It’s 11 p.m. You are at Disneyland and it is crowded. You have ridden only four rides all day and the park closes in an hour. You had to sell a kidney to afford tickets, it’s almost two hours in rush hour traffic down Interstate 5 to get there and it’s so crowded that you had to wait 45 minutes just to buy dinner, which you had to mortgage the other kidney to afford. It would all be worth it if you just had more time to spend in the park. After the fireworks, the park clears out a bit and the lines aren’t as impassible so you can actually get some things done. But 10 p.m. to midnight is just not enough time. What if you had six more hours? What if you had a full 24-hour day in the park? Once a year, that’s exactly what is available.
Started in 2012 for Leap Day (Feb. 29, which only occurs once every four years), Disneyland gives guests one full day in the parks, from 6 a.m. to 6 a.m., to do everything they want to do. Usually you can’t see both parks in one day if you have never been. I always tell people to leave two to three days if you want to see the Disneyland Resort in its entirety. But not for this event. It gets crowded, with over 100,000 guests in the park for this event, but there’s nothing like spending a night in Disneyland and going on every ride you can, all while trying to stay awake for more than 24 hours straight. If you play it right, you can hit every attraction in those 24 hours.
In 2013, the Leap Day event was moved to Memorial Day weekend to kick off the summer celebration. Last year’s theme was Monstrous Summer, playing on the release of Pixar’s summer tent pole, “Monsters U.” This year, the official theme was “Rock Your Disney Side,” encouraging guests to come in costume to the park and choose a side – heroes or villains. Despite the “Disney Side” hashtags everywhere, it felt like there was more of a push for “Maleficent,” due in theaters May 30. Maleficent horns were the order of the day, both purchased in the shops as plush headdresses and given away as paper crowns to attendees. Each guest received a Maleficent button with the villainess on it proclaiming “Rock Your Villain Side.” And even the official event T-shirt, which through the years is becoming like a rock concert shirt, worn by Disney aficionados as a totem to show that they were there, was emblazoned with a huge Heroes and Villains logo on the front and a small “Rock Your Disney Side” lettering on the sleeve. And who was the villain in the Heroes and Villains logo? You guessed it – Maleficent. Now granted, she is among the best Disney villains, but it all seems a bit convenient.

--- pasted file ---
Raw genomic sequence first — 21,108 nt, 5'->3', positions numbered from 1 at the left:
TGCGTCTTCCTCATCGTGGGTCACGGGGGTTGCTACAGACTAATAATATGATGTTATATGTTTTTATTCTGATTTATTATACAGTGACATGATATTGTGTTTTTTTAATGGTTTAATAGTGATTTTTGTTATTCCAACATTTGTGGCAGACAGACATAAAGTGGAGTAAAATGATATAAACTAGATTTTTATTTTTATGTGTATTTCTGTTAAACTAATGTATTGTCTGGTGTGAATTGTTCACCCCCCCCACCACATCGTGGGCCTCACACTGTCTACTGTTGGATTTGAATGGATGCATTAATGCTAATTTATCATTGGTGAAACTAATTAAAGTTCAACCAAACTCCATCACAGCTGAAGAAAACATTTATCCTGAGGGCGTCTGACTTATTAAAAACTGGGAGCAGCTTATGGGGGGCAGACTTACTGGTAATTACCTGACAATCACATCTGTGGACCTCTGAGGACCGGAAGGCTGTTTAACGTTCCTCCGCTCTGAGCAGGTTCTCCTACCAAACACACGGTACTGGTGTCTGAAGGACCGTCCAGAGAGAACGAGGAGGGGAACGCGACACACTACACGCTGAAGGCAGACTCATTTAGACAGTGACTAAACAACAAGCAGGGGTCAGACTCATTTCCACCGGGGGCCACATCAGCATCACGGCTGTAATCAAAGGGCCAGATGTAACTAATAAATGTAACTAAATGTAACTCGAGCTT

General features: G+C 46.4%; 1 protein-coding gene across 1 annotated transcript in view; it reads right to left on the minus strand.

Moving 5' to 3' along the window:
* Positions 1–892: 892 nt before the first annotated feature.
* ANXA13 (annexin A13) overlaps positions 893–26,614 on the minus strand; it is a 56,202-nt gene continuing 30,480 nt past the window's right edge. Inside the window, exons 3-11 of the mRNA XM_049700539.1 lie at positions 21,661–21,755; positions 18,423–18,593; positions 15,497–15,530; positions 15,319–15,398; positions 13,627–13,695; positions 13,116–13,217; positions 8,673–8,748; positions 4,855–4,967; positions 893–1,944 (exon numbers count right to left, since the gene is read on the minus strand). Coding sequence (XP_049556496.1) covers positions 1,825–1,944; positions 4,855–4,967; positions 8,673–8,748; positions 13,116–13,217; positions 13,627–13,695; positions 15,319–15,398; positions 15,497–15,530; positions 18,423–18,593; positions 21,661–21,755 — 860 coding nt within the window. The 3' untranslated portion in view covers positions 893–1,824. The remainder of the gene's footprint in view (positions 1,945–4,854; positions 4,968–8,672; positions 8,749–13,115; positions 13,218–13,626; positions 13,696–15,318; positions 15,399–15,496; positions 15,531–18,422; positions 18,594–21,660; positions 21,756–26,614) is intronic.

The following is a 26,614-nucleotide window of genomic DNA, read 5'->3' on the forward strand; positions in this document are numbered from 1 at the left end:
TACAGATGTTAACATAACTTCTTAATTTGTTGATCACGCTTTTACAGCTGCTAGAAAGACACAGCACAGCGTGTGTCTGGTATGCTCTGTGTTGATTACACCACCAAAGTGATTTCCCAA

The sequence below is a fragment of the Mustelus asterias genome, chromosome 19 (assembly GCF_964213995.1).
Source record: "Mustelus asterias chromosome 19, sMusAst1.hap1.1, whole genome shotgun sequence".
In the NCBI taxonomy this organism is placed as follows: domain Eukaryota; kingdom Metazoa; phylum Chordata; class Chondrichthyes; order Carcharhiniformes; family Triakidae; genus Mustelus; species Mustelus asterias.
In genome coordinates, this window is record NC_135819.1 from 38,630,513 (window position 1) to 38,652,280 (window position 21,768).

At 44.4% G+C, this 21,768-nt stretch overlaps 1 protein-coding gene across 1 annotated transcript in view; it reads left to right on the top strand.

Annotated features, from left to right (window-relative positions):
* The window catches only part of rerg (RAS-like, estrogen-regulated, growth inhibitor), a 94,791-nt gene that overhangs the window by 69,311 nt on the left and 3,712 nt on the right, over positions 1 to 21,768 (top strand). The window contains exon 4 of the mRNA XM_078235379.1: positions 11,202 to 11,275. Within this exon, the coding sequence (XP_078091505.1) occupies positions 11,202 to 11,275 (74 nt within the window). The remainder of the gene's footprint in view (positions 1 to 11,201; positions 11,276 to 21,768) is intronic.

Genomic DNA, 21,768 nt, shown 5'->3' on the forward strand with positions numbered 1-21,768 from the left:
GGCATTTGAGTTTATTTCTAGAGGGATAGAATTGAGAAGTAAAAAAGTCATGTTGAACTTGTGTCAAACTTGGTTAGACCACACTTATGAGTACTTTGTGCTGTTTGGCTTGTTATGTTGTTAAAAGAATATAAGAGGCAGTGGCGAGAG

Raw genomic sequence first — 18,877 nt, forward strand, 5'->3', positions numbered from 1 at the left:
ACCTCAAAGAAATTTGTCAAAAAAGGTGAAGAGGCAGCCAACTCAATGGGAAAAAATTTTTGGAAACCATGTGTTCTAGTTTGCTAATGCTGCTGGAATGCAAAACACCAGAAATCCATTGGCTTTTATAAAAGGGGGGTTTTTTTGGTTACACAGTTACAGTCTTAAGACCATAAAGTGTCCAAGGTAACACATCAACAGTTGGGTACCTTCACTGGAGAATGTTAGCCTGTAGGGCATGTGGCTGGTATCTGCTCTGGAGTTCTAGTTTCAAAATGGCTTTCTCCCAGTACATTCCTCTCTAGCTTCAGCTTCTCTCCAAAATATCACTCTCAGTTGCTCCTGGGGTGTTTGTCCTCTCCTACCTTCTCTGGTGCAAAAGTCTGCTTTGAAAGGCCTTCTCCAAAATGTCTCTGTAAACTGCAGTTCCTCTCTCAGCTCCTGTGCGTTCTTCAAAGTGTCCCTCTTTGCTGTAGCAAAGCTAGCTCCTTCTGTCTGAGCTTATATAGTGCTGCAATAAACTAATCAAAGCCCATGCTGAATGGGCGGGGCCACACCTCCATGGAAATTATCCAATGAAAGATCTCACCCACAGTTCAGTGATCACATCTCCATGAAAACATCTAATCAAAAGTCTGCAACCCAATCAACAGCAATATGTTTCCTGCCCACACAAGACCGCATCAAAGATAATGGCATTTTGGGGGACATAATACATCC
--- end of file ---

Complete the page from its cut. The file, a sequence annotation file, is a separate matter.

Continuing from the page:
Overall, the event was really fun. I made it from 5:15 a.m. Friday to 5:15 a.m. Saturday. I wanted to make it all the way to the 6 a.m. cutoff, but I was hallucinating from exhaustion. I heard my teeth talking to each other and said out loud to them, “Guys, slow down, I don’t speak tooth very well. I can’t understand you.” This was my cue to go home and get some well-deserved rest. But I will be back at the park soon, and I await next year’s event eagerly.
Let’s hope they promote “Avengers 2” next year as much as they did “Maleficent” this year.